Sportingbet chairman bailed in US


The chairman of online gambling firm Sportingbet has been granted bail by a court in the United States following allegations that he violated Louisiana gambling laws.

Peter Dicks, 64, was granted a $50,000 (£26,800) bail by New York's supreme court yesterday after spending Thursday night in custody in the city.

British-based firm Sportingbet confirmed yesterday that Mr Dicks had been served with a warrant for his arrest initiated by the Louisiana state police "for the alleged violation of Louisiana state laws relating to gambling by computer".

He was arrested on Thursday at the John F Kennedy International Airport in New York after travelling from London to the US on business unconnected with the company.

Mr Dicks, who was forced to surrender his British passport as part of his bail conditions, now faces a further hearing on September 14th to determine whether he should be extradited to Louisiana.

The Sportingbet executive told reporters that he was "too tired" to comment as he emerged from the New York court.

Mr Dicks is the second internet gambling executive to be arrested in recent weeks, with former BetonSports chief executive David Carruthers currently facing a trial in the US next year after being arrested on racketeering charges at Dallas airport in July.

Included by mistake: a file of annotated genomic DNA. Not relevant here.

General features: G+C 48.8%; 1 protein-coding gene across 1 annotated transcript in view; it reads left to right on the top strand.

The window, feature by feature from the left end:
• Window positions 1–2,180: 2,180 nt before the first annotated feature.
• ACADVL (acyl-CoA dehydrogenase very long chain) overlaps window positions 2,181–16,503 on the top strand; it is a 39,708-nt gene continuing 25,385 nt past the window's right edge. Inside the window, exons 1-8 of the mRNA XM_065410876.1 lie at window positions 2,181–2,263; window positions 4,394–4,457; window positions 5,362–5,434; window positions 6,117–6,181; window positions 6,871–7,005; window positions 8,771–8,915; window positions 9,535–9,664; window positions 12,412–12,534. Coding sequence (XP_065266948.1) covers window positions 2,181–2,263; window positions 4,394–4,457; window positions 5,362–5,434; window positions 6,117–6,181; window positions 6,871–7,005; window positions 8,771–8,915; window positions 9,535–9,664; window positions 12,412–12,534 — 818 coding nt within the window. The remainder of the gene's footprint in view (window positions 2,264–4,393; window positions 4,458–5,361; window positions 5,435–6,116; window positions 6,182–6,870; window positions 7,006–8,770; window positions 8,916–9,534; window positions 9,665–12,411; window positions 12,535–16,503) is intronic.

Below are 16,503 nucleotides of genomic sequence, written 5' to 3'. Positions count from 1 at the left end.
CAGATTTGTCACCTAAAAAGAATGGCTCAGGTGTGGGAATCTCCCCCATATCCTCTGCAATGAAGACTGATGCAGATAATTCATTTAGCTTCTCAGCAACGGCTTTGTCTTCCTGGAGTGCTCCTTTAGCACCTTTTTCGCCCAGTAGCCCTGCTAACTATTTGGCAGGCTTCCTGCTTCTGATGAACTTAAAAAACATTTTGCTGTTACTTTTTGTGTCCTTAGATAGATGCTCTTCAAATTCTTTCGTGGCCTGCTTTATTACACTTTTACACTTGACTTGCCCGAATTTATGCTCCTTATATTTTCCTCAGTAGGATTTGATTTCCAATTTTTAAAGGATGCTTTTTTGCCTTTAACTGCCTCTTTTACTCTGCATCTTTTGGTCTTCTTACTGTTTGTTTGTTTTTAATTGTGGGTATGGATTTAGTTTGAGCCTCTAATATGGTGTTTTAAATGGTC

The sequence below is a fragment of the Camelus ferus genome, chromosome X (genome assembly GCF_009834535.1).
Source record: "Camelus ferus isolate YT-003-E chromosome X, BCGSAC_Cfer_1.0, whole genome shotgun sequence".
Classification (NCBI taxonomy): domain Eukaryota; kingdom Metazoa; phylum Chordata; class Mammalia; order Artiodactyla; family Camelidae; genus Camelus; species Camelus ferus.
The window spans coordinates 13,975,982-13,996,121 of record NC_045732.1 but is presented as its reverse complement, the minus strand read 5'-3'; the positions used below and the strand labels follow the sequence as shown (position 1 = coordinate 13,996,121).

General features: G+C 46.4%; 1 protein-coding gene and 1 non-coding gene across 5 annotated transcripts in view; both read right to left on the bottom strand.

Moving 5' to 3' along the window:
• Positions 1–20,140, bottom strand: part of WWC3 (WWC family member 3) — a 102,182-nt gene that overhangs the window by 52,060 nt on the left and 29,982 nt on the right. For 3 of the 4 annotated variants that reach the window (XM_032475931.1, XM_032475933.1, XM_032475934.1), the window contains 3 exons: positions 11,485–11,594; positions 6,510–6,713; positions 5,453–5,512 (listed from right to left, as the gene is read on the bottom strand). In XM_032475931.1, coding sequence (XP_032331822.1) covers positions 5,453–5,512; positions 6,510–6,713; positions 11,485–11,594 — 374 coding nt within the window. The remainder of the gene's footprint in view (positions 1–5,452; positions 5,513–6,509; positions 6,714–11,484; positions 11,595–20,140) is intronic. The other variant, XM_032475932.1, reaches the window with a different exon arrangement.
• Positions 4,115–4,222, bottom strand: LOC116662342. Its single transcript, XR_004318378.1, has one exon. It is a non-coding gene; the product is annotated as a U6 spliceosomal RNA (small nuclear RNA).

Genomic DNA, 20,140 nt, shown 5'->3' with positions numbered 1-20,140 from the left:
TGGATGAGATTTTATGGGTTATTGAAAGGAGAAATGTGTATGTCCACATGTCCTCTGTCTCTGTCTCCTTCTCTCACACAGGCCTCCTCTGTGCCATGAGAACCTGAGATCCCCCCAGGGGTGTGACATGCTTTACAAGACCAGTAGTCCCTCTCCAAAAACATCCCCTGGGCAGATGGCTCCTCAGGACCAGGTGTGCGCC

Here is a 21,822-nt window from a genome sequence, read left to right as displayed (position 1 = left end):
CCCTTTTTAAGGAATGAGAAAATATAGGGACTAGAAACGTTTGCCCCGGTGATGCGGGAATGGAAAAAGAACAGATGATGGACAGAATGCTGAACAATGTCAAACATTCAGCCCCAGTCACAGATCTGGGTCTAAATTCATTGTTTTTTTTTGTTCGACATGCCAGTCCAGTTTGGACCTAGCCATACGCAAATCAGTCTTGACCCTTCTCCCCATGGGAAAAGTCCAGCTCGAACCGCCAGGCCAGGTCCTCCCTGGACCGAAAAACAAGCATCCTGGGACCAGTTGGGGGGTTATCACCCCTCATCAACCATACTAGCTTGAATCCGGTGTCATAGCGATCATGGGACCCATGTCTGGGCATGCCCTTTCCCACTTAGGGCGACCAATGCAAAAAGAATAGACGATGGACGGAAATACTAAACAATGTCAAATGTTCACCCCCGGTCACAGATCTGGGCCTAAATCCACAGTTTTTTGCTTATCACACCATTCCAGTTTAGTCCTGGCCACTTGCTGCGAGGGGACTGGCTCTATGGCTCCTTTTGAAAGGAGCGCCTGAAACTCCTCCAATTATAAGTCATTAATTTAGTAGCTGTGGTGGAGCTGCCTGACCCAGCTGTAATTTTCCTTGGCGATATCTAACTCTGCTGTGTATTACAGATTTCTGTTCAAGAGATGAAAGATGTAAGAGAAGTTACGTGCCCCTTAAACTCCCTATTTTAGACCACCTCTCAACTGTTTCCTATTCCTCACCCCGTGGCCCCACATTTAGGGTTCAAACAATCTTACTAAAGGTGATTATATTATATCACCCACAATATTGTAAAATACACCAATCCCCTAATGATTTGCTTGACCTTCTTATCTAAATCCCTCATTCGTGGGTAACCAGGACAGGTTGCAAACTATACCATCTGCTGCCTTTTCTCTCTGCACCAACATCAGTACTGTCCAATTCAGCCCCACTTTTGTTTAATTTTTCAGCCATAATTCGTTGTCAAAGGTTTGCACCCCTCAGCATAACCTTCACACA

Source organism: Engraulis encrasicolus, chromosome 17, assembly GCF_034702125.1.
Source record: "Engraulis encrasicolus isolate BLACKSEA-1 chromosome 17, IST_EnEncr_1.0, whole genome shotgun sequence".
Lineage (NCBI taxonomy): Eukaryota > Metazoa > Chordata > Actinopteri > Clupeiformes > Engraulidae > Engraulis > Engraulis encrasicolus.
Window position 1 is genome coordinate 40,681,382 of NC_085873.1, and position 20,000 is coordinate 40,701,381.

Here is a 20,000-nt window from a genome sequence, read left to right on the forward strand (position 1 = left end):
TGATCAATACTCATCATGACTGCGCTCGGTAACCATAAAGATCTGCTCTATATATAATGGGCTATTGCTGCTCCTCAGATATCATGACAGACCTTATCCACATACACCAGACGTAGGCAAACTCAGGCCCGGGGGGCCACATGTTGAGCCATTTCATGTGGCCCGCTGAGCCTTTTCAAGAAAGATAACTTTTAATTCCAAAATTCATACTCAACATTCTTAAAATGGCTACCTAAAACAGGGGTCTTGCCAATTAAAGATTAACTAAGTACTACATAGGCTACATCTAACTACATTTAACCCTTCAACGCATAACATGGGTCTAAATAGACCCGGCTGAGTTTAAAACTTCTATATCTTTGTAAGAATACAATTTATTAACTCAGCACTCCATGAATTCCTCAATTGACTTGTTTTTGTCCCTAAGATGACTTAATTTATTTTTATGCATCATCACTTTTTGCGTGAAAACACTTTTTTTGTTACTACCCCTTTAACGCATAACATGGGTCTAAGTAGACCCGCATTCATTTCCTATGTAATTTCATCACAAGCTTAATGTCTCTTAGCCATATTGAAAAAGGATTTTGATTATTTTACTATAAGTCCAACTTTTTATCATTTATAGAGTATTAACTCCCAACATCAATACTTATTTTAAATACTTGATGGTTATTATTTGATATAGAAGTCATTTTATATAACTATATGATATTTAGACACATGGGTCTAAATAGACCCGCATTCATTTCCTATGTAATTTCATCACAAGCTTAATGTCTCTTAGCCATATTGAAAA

The exact nature of the charges against Mr Dicks is unclear, but reports suggest that his arrest could be part of the US government's crackdown on illegal online gambling, with officials claiming that betting websites can be used to launder money and lack safeguards to protect gambling addicts and minors. Republican senators in the US Senate are currently trying to push through a proposed law to ban online gambling.

Mr Dicks' lawyer Peter Neiman told the judge at yesterday's hearing that the willingness of his client to travel to the US so soon after the arrest of Mr Carruthers proved that he had nothing to hide.

Requesting bail, Mr Neiman added that there were "serious questions" about whether New York's extradition rules covered conduct allegedly committed entirely overseas, stressing that Mr Dicks had not visited Louisiana for over 20 years.

News of Mr Dicks' arrest sparked a sharp fall in online gambling shares, amid fears that other companies besides Sportingbet might be targeted by the US authorities.

Sportingbet's shares were suspended on the London stock exchange following the arrest, but shares in rival firm PartyGaming plunged by 19 per cent on Thursday, closing almost ten per cent lower before steadying yesterday. Shares in 888 Holdings were also up by 1.04 per cent yesterday after slumping by 16 per cent on Thursday.

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